The system of rice intensification (SRI) was developed in Madagascar in 1980s. It has yet to make debut in Pakistan. The SRI is a method of production using less water with relatively more family labour than land and capital.

The average yield obtained is higher which requires no new cultivars. Since the SRI does not depend on purchased inputs, only changes in the way to plant, soil, water and nutrients (composted biomass) are managed. Reduced demand for water and the avoidance or reduction of fertilizer and other agro-chemicals make SRI environmental friendly.

The SRI practices produce a different phenotype from rice genome, with more tillers, deeper and more effective roots and a positive correlation between tillering and grain filling.

These phenotypic responses to the SRI management have been reported with all rice varieties, traditional as well as high yielding.

As the SRI has been developed empirically, the scientific basis for its performance is not fully understood. Evidence on phenotypic differences attributable to the SRI practices is reported.

Some studies indicate contribution of biological nitrogen fixation and phosphorus solublisation to high yield of the SRI. All these contributions may be more conjunctive than the established facts.

Benefits: Eight to twelve days old seedlings with just two leaves are transplanted ensuring more tillers and root growth. Panicles are larger and more numerous. Water requirements are reduced by about half since paddies are not kept flooded during the entire crop cycle.

Water is reduced during the vegetative growth phase, and only minimum water is left in the field during reproductive phase. Compost or any decomposed biomass usually gives better results.

Compost requires more labour but saves cash and the need to borrow money, something important for poorer farmers.

Cost of production per kg is reduced from 25 to 100 per cent depending on the practices and resulting yields.

In addition to better withstanding storm damage and pest and disease attacks, the larger root systems increase resistance to drought, the other main hazard for rice farmers.

Biological support for rice production: The SRI appears “too good to be true”. Fewer external inputs can produce more output by using less water (avoiding soil hypoxia) and chemical fertilizer (affecting micro organisms) by enhancing biological activity. Fewer chemical sprays leave more beneficial organisms in the canopy and soil to control pests.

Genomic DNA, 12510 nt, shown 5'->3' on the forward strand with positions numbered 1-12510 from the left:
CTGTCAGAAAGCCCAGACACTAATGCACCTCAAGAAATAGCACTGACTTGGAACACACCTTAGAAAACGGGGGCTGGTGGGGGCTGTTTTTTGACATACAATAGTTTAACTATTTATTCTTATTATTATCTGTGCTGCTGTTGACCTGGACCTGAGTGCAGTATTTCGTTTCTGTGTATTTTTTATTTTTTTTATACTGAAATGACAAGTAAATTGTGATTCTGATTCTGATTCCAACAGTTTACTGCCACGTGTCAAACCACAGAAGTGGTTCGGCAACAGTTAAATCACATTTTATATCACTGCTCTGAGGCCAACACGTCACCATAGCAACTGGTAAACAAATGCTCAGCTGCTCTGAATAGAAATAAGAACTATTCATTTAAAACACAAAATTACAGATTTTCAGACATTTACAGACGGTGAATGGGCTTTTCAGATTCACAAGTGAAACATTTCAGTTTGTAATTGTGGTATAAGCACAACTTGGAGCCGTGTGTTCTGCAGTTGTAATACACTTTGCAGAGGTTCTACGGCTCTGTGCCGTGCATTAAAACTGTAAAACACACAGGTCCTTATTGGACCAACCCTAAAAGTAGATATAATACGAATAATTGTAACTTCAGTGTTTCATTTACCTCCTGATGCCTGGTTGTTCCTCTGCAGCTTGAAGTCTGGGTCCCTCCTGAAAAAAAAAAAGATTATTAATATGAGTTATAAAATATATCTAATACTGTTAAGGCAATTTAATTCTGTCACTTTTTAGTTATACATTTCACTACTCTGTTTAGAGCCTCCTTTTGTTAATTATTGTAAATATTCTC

With reduced external inputs, there is more input to crop production processes as well as biological mineralization of nutrients in the soil. The beneficial and necessary contribution of root supports larger and more diverse microbial populations.

There are a number of biological processes that could boost rice yields with the SRI management of plants, soil, water and nutrients. When soils are alternately flooded and drained, this gives both aerobic and anaerobic bacteria as well as mycorrhizal fungi an opportunity to contribute to plant growth.

Under these conditions, there is an increased biological N fixation. Plants with larger root systems and canopies are able, indirectly, to produce more N in their root zone by exuding photosynthates made from the atmospheric CO2 into the rhizosphere.

These photosynthates support larger bacterial populations on the roots that in turn are “grazed” by protozoa which then excrete excess N onto the plant roots which utilize this biological waste product. Management practices for SRI are nursery management, manure, water and weed.

Constraints and costs: There are some limitations on the use and adoption of the SRI. The most important is to have good water control for best results.

By saving water and keeping soil aerated enough to support the growth and functioning of aerobes farmers are advised to apply limited amount of water rather than keeping their paddies continuously flooded.

Many farmers do not have such water control as they operate in field-to-field systems of distribution. Once the benefits are known, even sacrificing a little field area will become attractive.

Initially, the SRI requires more labour with the first-season increase usually by 25-50 per cent along with higher returns. Another requirement is motivation and skill since time and effort are needed to disseminate the technique correctly to farmers.

Farmers who know how to grow irrigated rice and are motivated to learn the SRI can do this with little instruction.

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